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IP Routing Gets a Restart

IP reliability features are emerging in Internet routers, as Graceful Restart and Nonstop Routing gain momentum

January 8, 2003

4 Min Read
IP Routing Gets a Restart

If Internet Protocol (IP) data services have any hope of replacing Frame Relay or Asynchronous Transfer Mode (ATM) services, they'll need to get a lot closer to the “five nines” of reliability carrier customers already demand of mission-critical services.

As a result, IP routing vendors have been working overtime on solutions that will make their routers more reliable. Cisco Systems Inc. (Nasdaq: CSCO) has introduced its Cisco Globally Resilient IP features for its IOS software, which incorporates features called Nonstop Forwarding and Graceful Restart, now under development as standards in the Internet Engineering Task Force (IETF) (see Cisco Intros Globally Resilient IP). Others, like Alcatel SA (NYSE: ALA; Paris: CGEP:PA) and Avici Systems Inc. (Nasdaq: AVCI; Frankfurt: BVC7), are marketing their Nonstop Routing approaches (see Alcatel Unveils New Routing Technology and Avici Touts Router Reliability).

As these features start to roll out on products, carriers are chiming in with their opinions. The various approaches have their differences: With Nonstop Routing, a backup processor operates with a primary router processor; and in Graceful Restart, the router relies on sophisticated software to get it back up and running in the case of a failure.

“Graceful Restart is a good place to start,” says David Garbin, vice president of network strategy for Cable & Wireless (NYSE: CWP). “But what is really needed is recovery without a glitch. We’re very interested in the Nonstop Routing solutions that claim to do that.”

Router vendors Cisco, Juniper Networks Inc. (Nasdaq: JNPR), Laurel Networks Inc., and Redback Networks Inc. (Nasdaq: RBAK), to name a few, use Graceful Restart. Unlike Nonstop Routing, in which a backup processor receives and stores routing table updates, Graceful Restart helps routers relearn routing information more quickly once the route processor comes back on line.

In Nonstop Routing, the backup processor takes over immediately without disturbing the routing session.

There are drawbacks to both approaches. In Nonstop Routing, there's a high chance that the software errors that produce failures in the primary route are likely to occur in the backup processor. Second, the primary and backup route processors must be synchronized very closely to the have identical information. Because of these issues, most vendors don’t use a completely mirrored approach. Some vendors, like Avici, have equipment that doesn't keep an exact copy of the primary route processor protocols, but instead keeps enough information to continue routing. Equipment from other vendors stores the routing table updates in other parts of the router.

“There’s a tradeoff here,” says Adrian Brooks, an IP consultant with BTexact Technologies. “If you store an exact replica of the routing table on the backup processor, it’s going to have a faster recovery than if you store it in some other part of the router.”

Vendors including Alcatel, Avici, Caspian Networks, Charlotte’s Web Networks Ltd., Chiaro Networks, and Hyperchip Inc. all claim to support some variation of Nonstop Routing. Amber Networks, which was bought by Nokia Corp. (NYSE: NOK), was actually one of the first vendors to suggest such a feature. But all of their approaches differ slightly from one to the other.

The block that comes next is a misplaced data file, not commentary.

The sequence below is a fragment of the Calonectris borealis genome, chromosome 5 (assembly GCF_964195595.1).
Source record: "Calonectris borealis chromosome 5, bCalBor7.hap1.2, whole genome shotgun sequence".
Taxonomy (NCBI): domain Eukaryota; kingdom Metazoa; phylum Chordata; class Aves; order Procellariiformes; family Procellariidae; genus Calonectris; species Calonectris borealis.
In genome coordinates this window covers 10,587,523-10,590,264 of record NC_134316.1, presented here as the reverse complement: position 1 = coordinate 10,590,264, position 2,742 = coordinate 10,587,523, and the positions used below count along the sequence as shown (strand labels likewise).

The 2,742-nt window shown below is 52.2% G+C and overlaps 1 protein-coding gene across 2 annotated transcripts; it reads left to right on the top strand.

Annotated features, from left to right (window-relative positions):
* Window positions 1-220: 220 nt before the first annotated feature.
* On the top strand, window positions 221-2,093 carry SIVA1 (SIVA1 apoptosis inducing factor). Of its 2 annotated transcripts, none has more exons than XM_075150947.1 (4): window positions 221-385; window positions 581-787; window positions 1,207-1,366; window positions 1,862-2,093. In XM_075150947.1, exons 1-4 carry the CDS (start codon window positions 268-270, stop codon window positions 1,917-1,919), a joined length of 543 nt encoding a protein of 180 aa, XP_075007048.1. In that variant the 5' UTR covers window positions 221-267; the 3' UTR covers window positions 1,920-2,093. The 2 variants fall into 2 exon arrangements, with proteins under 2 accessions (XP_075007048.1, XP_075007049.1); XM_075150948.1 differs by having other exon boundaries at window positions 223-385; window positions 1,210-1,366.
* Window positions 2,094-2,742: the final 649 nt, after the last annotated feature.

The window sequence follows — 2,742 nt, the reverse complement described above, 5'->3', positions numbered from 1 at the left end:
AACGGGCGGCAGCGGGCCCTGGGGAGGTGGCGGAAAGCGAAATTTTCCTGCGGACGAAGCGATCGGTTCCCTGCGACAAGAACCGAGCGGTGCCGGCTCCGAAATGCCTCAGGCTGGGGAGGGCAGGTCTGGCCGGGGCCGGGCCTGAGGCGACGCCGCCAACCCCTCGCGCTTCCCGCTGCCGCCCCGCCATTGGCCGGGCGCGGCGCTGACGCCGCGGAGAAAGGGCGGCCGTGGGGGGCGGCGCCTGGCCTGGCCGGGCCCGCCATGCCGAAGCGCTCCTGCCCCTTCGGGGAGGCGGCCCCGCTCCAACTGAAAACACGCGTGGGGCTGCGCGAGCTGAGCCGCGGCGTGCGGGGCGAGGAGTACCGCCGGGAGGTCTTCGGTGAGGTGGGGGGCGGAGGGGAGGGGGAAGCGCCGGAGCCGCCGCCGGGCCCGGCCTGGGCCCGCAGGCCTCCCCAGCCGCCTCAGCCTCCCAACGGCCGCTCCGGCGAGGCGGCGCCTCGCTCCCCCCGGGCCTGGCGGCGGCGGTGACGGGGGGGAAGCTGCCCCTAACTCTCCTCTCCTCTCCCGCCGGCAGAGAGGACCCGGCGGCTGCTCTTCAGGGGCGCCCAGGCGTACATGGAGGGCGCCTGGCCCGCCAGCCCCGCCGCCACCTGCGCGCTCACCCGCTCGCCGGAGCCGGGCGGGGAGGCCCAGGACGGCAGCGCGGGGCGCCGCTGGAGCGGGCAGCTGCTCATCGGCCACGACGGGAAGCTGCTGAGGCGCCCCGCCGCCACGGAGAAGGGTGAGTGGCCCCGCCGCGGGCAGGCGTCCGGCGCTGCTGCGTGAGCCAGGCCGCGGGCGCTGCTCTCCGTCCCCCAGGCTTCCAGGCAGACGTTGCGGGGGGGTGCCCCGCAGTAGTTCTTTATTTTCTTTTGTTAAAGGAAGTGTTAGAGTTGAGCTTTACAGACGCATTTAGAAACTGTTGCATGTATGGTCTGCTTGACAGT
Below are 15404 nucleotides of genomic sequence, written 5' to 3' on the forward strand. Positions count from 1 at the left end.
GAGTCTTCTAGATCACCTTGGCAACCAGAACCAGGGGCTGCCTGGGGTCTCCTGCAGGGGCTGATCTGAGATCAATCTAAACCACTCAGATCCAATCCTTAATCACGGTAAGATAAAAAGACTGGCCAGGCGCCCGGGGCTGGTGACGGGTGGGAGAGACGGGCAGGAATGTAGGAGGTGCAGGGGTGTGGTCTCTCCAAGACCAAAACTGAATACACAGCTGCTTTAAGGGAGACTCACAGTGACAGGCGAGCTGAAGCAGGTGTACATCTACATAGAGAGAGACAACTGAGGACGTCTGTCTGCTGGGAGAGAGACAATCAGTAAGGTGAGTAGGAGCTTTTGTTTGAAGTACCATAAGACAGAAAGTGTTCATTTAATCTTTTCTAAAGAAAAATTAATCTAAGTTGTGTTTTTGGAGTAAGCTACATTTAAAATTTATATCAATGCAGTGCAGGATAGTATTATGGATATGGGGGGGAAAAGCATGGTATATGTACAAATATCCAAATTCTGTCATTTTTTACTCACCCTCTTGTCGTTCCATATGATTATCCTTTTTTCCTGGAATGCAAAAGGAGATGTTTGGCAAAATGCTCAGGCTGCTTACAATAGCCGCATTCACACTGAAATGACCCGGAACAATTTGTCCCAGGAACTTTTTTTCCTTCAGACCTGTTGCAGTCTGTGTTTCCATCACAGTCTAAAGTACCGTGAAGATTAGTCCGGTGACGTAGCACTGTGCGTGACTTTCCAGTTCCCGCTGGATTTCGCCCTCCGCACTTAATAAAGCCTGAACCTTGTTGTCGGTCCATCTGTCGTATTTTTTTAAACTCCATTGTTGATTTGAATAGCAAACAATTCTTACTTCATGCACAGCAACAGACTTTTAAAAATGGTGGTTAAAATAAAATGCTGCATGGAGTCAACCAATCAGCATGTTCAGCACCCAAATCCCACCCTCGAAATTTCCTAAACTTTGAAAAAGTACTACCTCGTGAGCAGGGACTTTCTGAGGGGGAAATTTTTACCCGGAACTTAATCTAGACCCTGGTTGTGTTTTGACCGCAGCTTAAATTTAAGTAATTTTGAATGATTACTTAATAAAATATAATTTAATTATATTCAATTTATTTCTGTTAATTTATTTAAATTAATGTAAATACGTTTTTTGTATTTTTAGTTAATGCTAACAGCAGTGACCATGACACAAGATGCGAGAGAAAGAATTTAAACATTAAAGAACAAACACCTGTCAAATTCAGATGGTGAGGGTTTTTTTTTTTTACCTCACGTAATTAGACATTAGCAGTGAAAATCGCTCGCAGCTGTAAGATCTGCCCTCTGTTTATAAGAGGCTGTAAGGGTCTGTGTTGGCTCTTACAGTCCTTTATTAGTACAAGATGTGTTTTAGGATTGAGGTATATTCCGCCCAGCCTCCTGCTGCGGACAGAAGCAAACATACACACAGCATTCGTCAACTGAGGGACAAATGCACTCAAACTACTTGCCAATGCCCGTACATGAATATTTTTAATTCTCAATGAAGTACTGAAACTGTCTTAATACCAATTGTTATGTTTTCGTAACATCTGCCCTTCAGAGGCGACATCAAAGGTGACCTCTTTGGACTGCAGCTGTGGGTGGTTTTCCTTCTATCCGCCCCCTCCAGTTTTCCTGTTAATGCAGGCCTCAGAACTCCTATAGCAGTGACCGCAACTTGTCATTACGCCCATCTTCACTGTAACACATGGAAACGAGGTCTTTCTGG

In the Graceful Restart approach, a failed router relies on peer routers, rather than backup processors. The router uses extensions to Border Gateway Protocol (BGP) to notify peer routers that they should continue forwarding packets to it, even though its route processor has gone down. When the failed router returns to service, the surrounding peer routers send all the routing information to it again so that it can build a new routing table.

But Graceful Restart has its own issues. While it helps minimize a router’s overall downtime drastically, it can potentially cause routing loops or "black holes" in the network if routing information changes before the recovered router is able to complete its updates and convergence. As a result, the restart may need to be tuned as more deployment experience is gained.

Also, depending on the network topology, there could be routers in the network that don't understand Graceful Restart, increasing the exposure to routing loops or black holes.

C&W's Garbin says that Graceful Restart is an improvement over the traditional approach of rebooting a router, which can take anywhere from 20 minutes to a couple of hours. But he says that carriers are still hoping for more.

“Graceful restart is an improvement, but it’s not seamless failover,” says Garbin. “It significantly cuts down the reconvergence time, but we’d like to not have to reconverge at all.”

He adds that some packets are usually dropped during Graceful Restart. This may not be a problem for applications like email or even voice. But compressed video can’t tolerate even a hiccup, he says.

Other experts in the industry agree, and many routing players say they are working towards a reliability approach of their own.

“We don’t offer [Nonstop Routing] now,” says Steve Vogelsang, vice president of marketing and co-founder of Laurel Networks Inc. “But it’s definitely something on our roadmap.”

If you’d like more information on these and other IP reliability issues, check out the Light Reading Webinar scheduled for January 23, 2002. To register, click here: IP Reliability: Adding Five 9s Resiliency to IP Networks. — Marguerite Reardon, Senior Editor, Light Reading

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